Making the most of a meal
Earth-Friendly Fabrics
Growing Healthier Tomato Plants
Salamanders and Newts
Tree Frogs
Gliders in the Family
Vent Worms Like It Hot
Eyes on the Depths
Honeybees do the wave
Body clocks
Fighting fat with fat
Tropical Birds
Flightless Birds
Chemistry and Materials
Small but WISE
Nanomagnets Corral Oil
Toxic Dirt + Avian Flu = Science Fair Success
The Earth-bound asteroid scientists saw coming
Supersonic Splash
The Shape of the Internet
Dinosaurs and Fossils
Early Birds Ready to Rumble
Hall of Dinos
Winged Insects May Go Way Back
E Learning Jamaica
E Learning in Jamaica WIN PRIZES and try our Fun Animated Games
2014 GSAT Results for Jamaican Kids
Results of GSAT are in schools this week
Watering the Air
Killer Space Rock Snuffed Out Ancient Life
Greener Diet
A 'Book' on Every Living Thing
Plastic Meals for Seals
Missing Tigers in India
Finding the Past
Stone Age Sole Survivors
Chicken of the Sea
Early Maya Writing
Electric Eel
Cleaning Up Fish Farms
Food and Nutrition
Chew for Health
Packing Fat
Chocolate Rules
GSAT English Rules
Who vs. That vs. Which
Problems with Prepositions
Finding Subjects and Verbs
GSAT Exam Preparation Jamaica
E Learning in Jamaica WIN PRIZES and try our Fun Animated Games
Ministry of Education Announces 82 GSAT Scholarships for 2010
GSAT Exam Preparation
GSAT Exams Jamaica Scholarships
Access denied - Disabled boy aces GSAT
GSAT Scholarship
42,000 students will sit for the GSAT Exam in two weeks
GSAT Mathematics
Math of the World
Losing with Heads or Tails
How to Slice a Cake Fairly
Human Body
Heart Revival
Taste Messenger
Smiles Turn Away Colds
Prairie Dogs
Kodiak Bear
Children and Media
What Not to Say to Emerging Readers
The Surprising Meaning and Benefits of Nursery Rhymes
Gaining a Swift Lift
Extra Strings for New Sounds
The Pressure of Scuba Diving
Flower family knows its roots
Bright Blooms That Glow
Getting the dirt on carbon
Boa Constrictors
Gila Monsters
Black Mamba
Space and Astronomy
Planning for Mars
A Great Ball of Fire
A Whole Lot of Nothing
Technology and Engineering
Model Plane Flies the Atlantic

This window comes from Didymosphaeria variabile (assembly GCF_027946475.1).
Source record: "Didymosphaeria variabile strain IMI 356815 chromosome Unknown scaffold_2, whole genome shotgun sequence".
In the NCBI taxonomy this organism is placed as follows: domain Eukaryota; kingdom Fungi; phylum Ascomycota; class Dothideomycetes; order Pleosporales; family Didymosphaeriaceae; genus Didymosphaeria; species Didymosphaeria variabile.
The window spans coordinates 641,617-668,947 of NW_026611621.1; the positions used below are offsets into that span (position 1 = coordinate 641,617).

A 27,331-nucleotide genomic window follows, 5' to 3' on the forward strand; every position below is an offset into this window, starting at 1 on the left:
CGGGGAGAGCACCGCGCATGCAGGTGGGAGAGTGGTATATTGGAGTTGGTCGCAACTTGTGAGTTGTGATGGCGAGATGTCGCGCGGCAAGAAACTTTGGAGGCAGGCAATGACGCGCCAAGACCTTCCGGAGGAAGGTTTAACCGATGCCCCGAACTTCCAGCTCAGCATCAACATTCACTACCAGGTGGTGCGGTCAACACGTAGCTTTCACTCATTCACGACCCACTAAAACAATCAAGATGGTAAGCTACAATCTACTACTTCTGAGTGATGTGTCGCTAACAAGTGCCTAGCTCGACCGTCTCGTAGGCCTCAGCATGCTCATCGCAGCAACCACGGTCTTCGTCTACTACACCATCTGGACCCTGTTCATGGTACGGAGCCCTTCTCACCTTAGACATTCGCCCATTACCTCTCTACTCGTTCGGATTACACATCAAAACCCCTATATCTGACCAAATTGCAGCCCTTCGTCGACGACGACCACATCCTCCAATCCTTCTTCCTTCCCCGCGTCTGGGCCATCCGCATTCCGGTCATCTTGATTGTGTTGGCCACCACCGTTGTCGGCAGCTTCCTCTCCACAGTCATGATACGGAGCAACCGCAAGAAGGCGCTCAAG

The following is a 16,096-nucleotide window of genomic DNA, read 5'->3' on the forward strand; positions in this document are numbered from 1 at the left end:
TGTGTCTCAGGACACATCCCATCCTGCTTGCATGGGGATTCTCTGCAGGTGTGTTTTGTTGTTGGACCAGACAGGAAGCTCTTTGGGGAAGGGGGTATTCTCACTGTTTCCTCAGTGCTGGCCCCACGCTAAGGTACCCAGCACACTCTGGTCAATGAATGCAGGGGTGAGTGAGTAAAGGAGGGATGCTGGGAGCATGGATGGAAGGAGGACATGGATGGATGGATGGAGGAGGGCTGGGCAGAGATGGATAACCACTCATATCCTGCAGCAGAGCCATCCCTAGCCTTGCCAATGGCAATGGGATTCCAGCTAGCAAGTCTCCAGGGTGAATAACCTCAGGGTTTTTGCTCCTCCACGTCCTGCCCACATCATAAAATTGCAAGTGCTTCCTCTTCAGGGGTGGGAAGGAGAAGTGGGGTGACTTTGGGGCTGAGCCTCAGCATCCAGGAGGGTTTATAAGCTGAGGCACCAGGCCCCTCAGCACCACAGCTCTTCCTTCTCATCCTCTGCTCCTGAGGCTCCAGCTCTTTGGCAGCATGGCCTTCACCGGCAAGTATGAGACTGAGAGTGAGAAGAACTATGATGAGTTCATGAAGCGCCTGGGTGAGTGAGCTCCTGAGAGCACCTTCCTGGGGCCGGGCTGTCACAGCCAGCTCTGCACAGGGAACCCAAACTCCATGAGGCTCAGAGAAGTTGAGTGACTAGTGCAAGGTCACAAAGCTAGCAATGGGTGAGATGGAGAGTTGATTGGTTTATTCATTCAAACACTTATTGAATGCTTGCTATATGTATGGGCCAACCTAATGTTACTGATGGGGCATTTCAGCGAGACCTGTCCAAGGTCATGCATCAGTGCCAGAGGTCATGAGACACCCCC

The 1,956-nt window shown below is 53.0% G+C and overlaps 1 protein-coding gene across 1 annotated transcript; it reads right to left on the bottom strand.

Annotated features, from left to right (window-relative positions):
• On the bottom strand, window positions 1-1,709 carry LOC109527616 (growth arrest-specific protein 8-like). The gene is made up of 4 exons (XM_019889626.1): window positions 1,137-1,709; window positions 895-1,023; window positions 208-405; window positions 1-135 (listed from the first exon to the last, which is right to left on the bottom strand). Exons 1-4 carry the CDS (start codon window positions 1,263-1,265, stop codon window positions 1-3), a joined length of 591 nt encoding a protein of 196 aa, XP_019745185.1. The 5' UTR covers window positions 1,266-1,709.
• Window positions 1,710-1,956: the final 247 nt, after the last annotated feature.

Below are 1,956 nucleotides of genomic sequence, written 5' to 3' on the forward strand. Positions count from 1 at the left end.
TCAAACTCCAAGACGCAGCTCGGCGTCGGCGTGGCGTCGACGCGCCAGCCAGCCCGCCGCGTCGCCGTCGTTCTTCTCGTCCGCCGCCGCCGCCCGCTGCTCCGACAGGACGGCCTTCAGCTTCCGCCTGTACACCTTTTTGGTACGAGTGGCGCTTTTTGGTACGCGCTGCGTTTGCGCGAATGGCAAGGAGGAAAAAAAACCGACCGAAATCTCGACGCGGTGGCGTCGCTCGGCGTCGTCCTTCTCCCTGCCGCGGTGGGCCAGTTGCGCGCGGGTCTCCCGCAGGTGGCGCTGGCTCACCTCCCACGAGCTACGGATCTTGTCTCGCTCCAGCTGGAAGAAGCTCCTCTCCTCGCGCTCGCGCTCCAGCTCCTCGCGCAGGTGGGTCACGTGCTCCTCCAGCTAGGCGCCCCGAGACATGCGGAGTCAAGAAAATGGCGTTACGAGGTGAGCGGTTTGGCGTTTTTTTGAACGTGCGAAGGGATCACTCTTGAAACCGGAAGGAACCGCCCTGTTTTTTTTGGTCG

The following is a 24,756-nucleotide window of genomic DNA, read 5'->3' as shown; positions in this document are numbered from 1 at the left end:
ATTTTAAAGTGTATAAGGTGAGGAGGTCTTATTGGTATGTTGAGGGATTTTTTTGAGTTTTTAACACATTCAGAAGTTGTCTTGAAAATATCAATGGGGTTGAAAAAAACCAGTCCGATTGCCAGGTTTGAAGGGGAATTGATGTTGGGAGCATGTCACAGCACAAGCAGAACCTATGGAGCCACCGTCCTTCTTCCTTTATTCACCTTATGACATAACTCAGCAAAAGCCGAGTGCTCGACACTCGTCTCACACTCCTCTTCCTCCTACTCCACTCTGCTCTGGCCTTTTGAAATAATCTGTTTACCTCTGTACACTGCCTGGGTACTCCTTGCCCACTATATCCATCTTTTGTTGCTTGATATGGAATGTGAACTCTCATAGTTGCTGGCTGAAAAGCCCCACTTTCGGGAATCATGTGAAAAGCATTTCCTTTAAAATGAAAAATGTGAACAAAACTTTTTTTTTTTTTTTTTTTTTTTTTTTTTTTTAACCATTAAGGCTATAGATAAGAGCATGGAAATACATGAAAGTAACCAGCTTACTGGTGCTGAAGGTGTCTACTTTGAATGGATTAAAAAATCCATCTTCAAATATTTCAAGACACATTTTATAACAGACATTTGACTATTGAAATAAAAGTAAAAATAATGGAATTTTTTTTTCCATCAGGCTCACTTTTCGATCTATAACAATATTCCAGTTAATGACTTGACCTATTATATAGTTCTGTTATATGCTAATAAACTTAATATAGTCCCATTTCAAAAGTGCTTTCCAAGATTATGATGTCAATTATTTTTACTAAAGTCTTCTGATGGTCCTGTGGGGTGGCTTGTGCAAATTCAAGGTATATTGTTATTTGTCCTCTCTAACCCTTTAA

Spinach Power for Solar Cells
Space Umbrellas to Shield Earth
The Parts of Speech
What is a Noun
What is a Preposition?
Are Propellers Fin-ished?
Morphing a Wing to Save Fuel
Revving Up Green Machines
Where rivers run uphill
Recipe for a Hurricane
Catching Some Rays
Add your Article

Burst Busters

Explosions on Earth are a pretty big deal. In outer space, though, things are blowing up all the time. Two new studies show that a particularly powerful type of explosion is 10 times as common, but not always as powerful, as astronomers had thought. The explosions are called gamma-ray bursts. One seems to appear whenever a dying star collapses and becomes a spinning black hole or neutron star. Particles burst out of a doughnut-shaped disk that surrounds the collapsed star, producing gamma rays. A leading theory proposes that all gamma-ray bursts have the same amount of energy. In that case, the energy we detect here on Earth mostly depends on how far away the explosion is and how much of the blast is aimed in our direction. New data cast doubt on that assumption. On Dec. 3, 2003, a European satellite called INTEGRAL recorded an unusual gamma-ray burst officially labeled GRB 031203. Two teams, one from Russia and one from California, looked closely at the data. They found that the burst happened in a galaxy that is relatively close to us, just 1.3 billion light-years away. Oddly, though, it had only about one-thousandth as much energy as do bursts that come from much farther away. Analysis of the afterglow confirmed that the burst was a low-energy event. Astronomers might be missing many gamma-ray bursts because they've been looking only for high-energy explosions, the researchers say. In October, the scheduled launch of a satellite called Swift might help resolve the issue. Swift is designed to register fainter bursts than telescopes on Earth normally detect.E. Sohn

Burst Busters
Burst Busters

Designed and Powered by™